Sullivan says other dues, such as taxes and library fees, can make a difference, too. He has seen students whose credit has been ruined because they failed to pay a traffic fine. Davis agrees: “Paying all your bills — from apartment rent to your internet service — consistently and on time is essential.”

8. Don’t co-sign for your friends

Just like you may need an adult co-signer to get approved for a card, your under-21 friends will, too. To help them get approved for a card, some of these friends may approach you to become a joint account holder. “I have found that some students are getting older students (fraternity brothers, etc.) to co-sign. That is quite dangerous,” Sullivan says.

Consumer experts have a tip for you: Don’t do it. That’s because when a friend slips up – by taking on too much debt or missing payments to the bank — the co-signer can quickly see their own credit ruined.

“You not only become liable for everything charged if your friend decides not to pay, but it could blemish your own credit record,” says Edgar Dworsky, founder of the website

Making your friend an authorized user also poses risks. Once again, their mistakes can hurt your credit, but — unlike when you co-sign on a card — you can easily remove an authorized user from your account.

9. Do not apply for several credit cards at one time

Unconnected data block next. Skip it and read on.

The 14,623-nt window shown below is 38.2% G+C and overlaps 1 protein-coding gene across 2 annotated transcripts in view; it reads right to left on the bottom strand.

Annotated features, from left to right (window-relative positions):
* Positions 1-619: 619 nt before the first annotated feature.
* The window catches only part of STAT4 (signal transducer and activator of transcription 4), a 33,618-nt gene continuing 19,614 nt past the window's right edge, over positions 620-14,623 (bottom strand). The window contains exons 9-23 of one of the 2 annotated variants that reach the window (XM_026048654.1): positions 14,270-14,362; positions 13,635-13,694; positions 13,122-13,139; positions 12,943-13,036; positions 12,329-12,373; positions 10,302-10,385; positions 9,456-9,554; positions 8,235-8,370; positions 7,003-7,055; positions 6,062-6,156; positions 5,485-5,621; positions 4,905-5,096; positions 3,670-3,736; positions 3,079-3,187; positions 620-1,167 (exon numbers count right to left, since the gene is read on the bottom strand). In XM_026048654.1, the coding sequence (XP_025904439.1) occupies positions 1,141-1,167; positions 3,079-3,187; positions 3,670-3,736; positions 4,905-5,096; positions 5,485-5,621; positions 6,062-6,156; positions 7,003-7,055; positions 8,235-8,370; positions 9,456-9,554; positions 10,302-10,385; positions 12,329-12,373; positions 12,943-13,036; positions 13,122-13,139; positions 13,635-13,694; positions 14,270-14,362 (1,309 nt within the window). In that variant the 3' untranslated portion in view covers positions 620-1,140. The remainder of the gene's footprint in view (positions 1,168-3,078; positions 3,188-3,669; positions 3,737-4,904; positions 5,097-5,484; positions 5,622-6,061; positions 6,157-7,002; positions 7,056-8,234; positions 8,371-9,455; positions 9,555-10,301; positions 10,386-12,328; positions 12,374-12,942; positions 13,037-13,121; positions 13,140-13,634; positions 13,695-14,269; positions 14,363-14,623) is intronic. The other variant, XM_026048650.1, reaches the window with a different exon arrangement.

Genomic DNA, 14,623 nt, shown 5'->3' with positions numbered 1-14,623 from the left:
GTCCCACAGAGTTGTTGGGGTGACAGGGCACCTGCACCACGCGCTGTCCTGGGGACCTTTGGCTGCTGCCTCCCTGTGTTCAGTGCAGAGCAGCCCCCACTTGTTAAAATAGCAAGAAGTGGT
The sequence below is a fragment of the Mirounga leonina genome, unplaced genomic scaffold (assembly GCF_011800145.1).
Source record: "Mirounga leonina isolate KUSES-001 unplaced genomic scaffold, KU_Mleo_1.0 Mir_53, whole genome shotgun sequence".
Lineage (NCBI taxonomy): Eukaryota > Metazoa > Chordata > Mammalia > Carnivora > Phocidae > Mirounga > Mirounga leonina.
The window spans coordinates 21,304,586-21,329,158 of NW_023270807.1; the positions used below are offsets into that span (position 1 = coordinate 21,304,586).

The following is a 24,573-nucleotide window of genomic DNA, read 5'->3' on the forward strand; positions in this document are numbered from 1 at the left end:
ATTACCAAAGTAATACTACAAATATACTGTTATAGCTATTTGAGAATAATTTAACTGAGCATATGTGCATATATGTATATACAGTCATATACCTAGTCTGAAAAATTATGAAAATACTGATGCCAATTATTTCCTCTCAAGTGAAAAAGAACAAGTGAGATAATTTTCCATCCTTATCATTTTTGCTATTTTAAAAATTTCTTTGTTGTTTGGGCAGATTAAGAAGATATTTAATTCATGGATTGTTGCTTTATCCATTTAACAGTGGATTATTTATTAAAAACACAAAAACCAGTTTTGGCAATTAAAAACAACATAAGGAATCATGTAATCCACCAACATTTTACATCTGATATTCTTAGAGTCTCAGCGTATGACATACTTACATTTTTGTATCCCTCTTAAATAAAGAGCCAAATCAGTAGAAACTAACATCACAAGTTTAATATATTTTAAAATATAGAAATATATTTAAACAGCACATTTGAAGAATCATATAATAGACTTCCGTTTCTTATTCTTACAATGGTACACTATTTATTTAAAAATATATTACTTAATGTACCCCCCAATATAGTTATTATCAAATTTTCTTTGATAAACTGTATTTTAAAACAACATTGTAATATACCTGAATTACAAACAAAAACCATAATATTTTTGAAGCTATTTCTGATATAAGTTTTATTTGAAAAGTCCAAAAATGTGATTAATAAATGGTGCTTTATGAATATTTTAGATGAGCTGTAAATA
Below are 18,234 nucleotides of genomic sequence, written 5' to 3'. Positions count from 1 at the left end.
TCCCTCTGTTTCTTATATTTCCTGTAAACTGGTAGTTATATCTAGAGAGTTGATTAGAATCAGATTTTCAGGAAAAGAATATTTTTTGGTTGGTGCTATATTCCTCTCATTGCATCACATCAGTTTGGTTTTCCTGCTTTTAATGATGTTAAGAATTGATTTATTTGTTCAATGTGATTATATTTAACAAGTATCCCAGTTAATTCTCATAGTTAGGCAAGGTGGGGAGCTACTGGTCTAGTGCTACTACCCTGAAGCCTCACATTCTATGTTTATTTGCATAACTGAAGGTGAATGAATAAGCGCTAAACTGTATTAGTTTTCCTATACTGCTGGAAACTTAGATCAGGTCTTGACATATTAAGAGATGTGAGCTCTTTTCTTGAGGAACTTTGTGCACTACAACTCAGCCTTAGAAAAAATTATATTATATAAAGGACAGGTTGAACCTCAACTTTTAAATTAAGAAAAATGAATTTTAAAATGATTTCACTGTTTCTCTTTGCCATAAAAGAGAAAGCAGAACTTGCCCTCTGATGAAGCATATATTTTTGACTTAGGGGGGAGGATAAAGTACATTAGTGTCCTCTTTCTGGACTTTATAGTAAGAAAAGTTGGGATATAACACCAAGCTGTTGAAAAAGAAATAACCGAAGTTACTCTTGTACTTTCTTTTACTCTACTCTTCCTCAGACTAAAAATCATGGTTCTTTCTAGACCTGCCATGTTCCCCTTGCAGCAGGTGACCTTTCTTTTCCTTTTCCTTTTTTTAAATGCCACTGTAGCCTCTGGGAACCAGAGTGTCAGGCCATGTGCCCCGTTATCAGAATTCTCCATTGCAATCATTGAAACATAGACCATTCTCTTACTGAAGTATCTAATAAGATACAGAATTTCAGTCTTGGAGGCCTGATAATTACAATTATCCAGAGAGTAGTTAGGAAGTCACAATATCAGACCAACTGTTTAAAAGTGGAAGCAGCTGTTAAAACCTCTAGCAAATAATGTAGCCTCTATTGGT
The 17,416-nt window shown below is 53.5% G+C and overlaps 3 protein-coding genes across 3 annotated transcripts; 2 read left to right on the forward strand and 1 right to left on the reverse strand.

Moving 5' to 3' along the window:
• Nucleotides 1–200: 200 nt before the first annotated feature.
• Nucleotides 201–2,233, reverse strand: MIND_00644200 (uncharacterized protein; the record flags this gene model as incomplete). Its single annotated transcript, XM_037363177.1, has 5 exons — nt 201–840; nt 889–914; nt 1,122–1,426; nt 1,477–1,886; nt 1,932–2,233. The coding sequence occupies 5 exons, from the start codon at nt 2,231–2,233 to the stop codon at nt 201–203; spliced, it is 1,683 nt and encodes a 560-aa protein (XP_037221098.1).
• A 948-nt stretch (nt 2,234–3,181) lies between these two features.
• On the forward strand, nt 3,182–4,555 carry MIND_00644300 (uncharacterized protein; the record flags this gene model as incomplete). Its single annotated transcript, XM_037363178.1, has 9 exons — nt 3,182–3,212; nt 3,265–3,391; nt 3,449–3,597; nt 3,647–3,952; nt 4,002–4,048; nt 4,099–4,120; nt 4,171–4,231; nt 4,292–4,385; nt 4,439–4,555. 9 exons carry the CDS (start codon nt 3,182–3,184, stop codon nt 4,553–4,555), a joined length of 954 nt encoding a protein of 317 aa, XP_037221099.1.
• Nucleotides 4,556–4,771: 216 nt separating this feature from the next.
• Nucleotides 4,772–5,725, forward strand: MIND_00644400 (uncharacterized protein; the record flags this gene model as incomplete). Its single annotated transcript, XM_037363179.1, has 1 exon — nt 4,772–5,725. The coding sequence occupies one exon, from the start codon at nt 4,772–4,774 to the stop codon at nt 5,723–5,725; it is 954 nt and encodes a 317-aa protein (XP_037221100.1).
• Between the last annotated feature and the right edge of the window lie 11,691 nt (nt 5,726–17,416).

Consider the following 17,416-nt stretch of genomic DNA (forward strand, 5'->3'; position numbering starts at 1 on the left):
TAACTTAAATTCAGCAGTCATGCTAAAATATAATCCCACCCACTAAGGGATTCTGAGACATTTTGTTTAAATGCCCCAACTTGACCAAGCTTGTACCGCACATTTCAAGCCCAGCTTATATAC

Now that you have credit in your own name, don’t go wild. If you apply for too much credit in too short a period of time, your credit score will fall. If you have built up strong credit over several years, it will hurt you less.

“But if you have barely established credit and apply for multiple cards, it can lower your credit score significantly,” Sullivan says.

How many cards should you have? “To prevent excessive credit card debt, it’s better for consumers to have as few credit cards as possible. Having just one card is ideal for most students,” Davis says.

10. Use student loans for education expenses only, and pay on time

“Students should view their student loan as a great way to cultivate important habits that will help them build and maintain good credit,” Davis says. If you use them correctly, that is.

Sullivan says he sees a lot of young people take out student loans to buy cars and other non-education items. “Manage your loans by only borrowing what you need to go to school. That keeps the balance down,” Sullivan says. “When you get out of school, be prepared to consolidate when appropriate.”

Bottom line

Davis and Sullivan agree the real key to keeping your loans healthy is to make at least the minimum payment every month and do it on time. Davis recommends paying more than the minimum to pay the loan off faster, and emphasizes that payments should be received by the creditor on or before the due date on the statement to keep the account in good standing.

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The editorial content on this page is based solely on the objective assessment of our writers and is not driven by advertising dollars. It has not been provided or commissioned by the credit card issuers. However, we may receive compensation when you click on links to products from our partners.